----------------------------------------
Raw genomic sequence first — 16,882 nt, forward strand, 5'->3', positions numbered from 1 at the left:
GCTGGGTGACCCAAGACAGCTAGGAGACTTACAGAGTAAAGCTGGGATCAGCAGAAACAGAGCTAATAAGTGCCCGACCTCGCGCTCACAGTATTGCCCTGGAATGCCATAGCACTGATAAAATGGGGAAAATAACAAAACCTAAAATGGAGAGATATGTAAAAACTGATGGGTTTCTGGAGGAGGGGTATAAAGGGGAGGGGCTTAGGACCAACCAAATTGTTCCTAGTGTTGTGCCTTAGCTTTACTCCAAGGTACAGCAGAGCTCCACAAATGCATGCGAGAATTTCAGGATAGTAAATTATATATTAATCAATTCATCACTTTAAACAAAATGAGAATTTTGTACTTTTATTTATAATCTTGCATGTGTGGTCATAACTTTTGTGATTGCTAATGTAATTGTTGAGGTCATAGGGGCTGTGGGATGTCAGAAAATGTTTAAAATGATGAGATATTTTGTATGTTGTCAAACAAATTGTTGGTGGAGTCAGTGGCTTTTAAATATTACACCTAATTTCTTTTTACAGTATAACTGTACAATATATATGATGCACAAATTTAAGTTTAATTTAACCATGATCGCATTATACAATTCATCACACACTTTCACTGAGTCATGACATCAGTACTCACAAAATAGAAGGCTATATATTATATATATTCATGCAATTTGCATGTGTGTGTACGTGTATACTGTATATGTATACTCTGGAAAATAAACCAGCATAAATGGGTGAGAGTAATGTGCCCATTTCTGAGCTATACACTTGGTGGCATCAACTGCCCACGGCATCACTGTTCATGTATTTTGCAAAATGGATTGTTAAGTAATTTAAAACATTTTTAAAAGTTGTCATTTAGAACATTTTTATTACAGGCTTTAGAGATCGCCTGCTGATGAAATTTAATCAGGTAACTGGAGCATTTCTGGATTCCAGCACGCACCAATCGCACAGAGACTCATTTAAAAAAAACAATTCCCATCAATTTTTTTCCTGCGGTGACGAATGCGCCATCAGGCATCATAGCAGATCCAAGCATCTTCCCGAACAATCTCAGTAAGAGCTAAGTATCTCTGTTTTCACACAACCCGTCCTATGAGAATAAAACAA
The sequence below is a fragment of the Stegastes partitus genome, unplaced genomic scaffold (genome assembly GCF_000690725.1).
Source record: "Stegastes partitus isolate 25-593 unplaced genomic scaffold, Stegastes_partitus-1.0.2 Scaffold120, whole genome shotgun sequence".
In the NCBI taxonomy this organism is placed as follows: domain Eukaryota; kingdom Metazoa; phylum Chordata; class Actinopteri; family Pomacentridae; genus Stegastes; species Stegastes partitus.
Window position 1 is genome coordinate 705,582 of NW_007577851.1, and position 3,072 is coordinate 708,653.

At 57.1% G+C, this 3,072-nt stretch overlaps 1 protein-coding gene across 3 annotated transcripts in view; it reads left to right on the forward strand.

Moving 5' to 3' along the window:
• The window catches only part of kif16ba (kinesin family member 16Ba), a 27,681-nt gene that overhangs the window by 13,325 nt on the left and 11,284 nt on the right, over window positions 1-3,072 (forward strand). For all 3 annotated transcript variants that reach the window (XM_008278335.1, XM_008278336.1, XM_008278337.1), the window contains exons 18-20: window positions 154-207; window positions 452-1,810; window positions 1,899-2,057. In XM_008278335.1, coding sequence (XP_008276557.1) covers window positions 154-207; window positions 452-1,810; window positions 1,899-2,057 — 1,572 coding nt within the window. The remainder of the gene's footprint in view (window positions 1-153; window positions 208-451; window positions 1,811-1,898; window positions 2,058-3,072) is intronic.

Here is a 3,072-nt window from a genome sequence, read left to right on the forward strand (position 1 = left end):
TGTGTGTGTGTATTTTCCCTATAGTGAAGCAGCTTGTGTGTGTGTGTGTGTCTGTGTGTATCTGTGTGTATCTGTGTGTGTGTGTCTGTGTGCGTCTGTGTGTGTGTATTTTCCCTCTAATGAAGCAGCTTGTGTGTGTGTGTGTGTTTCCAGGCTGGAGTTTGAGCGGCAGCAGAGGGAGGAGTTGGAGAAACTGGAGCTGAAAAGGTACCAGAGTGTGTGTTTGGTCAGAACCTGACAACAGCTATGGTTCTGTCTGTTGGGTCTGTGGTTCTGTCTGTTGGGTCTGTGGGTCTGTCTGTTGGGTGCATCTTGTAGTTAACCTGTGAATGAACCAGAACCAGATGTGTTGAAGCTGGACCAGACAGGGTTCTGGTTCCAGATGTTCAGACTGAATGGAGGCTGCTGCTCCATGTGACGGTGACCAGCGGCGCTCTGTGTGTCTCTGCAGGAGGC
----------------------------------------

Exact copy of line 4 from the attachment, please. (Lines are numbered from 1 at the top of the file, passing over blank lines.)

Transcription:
Source record: "Stegastes partitus isolate 25-593 unplaced genomic scaffold, Stegastes_partitus-1.0.2 Scaffold120, whole genome shotgun sequence".